As Pakistan embarks on a nationwide campaign to address foreign nationals residing in the country without proper documentation, thousands of Afghans find themselves caught in the midst of a challenging situation. Over the past two months, a significant number of Afghans have chosen to return to Afghanistan, raising concerns over their future, safety, and the Taliban’s governance.
Abdullah, one of those affected, shared his story at a petrol station in Punjab province. With a heavy heart, he revealed that he had organized transportation for his entire family of 22 members, 20 of whom were born in Pakistan. He emphasized the lack of job opportunities in Afghanistan and the pain of leaving the home they had built and cherished. Abdullah expressed frustration over the Pakistani government’s role in compelling their departure.
The Pakistan government reported that approximately 200,000 Afghan nationals have already left the country before the 1st of November deadline, with daily returnee numbers tripling their usual rate. Notably, the government’s stance is to target those lacking documentation, emphasizing that the policy aims solely at those residing in Pakistan illegally. Nevertheless, concerns persist over the treatment of Afghan nationals with recognized identity documents.
Human rights organizations, including Amnesty International, have criticized the deportation policy, citing issues with registration processes that hinder the acquisition of valid identity documents. Additionally, concerns center around the safety of vulnerable groups, such as women, girls, journalists, and minorities, upon their return. While assurances from government officials have been made, such as non-enforcement against these groups, some individuals show slips provided by UNHCR, which are not yet officially recognized by Pakistani authorities.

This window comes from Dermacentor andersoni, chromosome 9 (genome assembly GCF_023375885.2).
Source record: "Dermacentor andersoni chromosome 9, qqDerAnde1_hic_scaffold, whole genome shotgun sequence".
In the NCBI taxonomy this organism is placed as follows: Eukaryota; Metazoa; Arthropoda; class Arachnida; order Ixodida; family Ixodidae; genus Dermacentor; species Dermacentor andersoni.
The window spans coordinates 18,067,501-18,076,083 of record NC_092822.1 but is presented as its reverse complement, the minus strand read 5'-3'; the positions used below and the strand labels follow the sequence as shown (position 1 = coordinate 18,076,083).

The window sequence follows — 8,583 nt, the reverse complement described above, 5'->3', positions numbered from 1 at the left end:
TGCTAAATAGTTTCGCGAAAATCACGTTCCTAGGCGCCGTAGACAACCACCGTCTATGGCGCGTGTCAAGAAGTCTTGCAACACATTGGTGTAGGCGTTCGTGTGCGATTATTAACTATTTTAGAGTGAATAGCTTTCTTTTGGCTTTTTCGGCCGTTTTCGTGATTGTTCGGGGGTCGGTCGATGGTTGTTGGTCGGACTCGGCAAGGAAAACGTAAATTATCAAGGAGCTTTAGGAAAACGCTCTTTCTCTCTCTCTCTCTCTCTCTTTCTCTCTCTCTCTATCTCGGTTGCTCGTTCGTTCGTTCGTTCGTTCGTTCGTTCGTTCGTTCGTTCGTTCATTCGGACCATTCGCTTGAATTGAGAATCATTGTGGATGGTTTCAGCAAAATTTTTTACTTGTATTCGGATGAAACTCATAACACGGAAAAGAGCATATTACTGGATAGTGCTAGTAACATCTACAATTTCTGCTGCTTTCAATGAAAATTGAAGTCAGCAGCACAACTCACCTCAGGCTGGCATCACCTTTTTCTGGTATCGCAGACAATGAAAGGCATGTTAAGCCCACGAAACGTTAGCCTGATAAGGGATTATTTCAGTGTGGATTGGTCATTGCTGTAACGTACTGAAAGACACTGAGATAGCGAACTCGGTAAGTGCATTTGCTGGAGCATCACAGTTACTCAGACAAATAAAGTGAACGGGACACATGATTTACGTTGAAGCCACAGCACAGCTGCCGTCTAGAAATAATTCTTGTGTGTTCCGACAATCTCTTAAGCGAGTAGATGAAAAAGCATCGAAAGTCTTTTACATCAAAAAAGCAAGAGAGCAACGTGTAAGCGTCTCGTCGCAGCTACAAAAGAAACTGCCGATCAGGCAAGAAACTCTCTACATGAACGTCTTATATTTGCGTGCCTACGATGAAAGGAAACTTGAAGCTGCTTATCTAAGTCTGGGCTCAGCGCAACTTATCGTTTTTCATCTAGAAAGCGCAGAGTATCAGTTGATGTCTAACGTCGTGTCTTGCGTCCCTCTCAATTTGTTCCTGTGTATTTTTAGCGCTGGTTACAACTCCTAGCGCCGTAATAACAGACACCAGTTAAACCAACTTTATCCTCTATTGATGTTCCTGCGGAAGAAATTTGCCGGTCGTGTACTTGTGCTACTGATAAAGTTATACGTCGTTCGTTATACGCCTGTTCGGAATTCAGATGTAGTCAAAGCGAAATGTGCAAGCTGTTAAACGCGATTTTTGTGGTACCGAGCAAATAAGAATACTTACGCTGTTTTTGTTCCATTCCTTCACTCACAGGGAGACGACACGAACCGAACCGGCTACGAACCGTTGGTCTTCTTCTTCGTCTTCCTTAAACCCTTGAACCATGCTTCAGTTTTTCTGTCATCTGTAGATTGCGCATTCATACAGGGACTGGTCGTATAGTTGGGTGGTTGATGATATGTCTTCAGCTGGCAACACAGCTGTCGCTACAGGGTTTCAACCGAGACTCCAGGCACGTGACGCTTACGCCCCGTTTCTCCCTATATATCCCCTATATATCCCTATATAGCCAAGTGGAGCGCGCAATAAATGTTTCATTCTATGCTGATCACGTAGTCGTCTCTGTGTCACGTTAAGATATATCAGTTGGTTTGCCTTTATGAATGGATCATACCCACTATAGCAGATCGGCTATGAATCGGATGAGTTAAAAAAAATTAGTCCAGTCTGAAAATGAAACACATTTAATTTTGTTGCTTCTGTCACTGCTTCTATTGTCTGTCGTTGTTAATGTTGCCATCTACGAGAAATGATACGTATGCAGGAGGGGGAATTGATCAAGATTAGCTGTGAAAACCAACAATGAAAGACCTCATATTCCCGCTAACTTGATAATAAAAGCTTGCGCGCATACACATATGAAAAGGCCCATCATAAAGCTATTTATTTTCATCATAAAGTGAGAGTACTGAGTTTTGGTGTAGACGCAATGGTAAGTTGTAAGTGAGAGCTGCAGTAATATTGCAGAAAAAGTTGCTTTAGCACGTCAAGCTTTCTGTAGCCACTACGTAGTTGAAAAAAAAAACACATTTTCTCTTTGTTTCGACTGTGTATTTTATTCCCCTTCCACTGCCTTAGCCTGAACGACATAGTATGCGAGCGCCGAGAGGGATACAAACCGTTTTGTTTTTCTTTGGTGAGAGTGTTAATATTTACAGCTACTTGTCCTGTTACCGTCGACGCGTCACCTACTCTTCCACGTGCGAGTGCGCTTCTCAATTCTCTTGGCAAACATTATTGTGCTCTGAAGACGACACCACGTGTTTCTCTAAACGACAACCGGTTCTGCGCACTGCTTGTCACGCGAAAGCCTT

Pakistan remains committed to implementing its deportation policy, with the government initiating the establishment of processing centers throughout the country to handle detainees before deportation. The policy promises special consideration for the elderly, children, and women. The government has defended its position, emphasizing its history of providing refuge to millions of Afghan nationals over the past four decades.
However, concerns loom over the potential impact of thousands of deportees on Afghanistan’s already fragile economy. The country’s economic situation worsened when the Taliban assumed power in 2021, with foreign funds frozen. The unemployment rate has more than doubled, and a significant portion of the population requires humanitarian aid. Against this backdrop, the forced return of Afghan nationals could exacerbate an already dire situation.
Despite the Taliban’s announcement of an amnesty for those who worked for international forces, fear remains widespread among those facing deportation. Reports of alleged killings of former government officials and armed force members have added to the climate of apprehension. The uncertain future, lack of legal documents, and concerns about their children’s education weigh heavily on the minds of those affected.
In summary, Pakistan’s mass deportation policy has thrust thousands of Afghan nationals into uncertainty, amid an already precarious economic situation in Afghanistan and persistent security fears. The international community remains vigilant in monitoring the evolving situation and its humanitarian impact.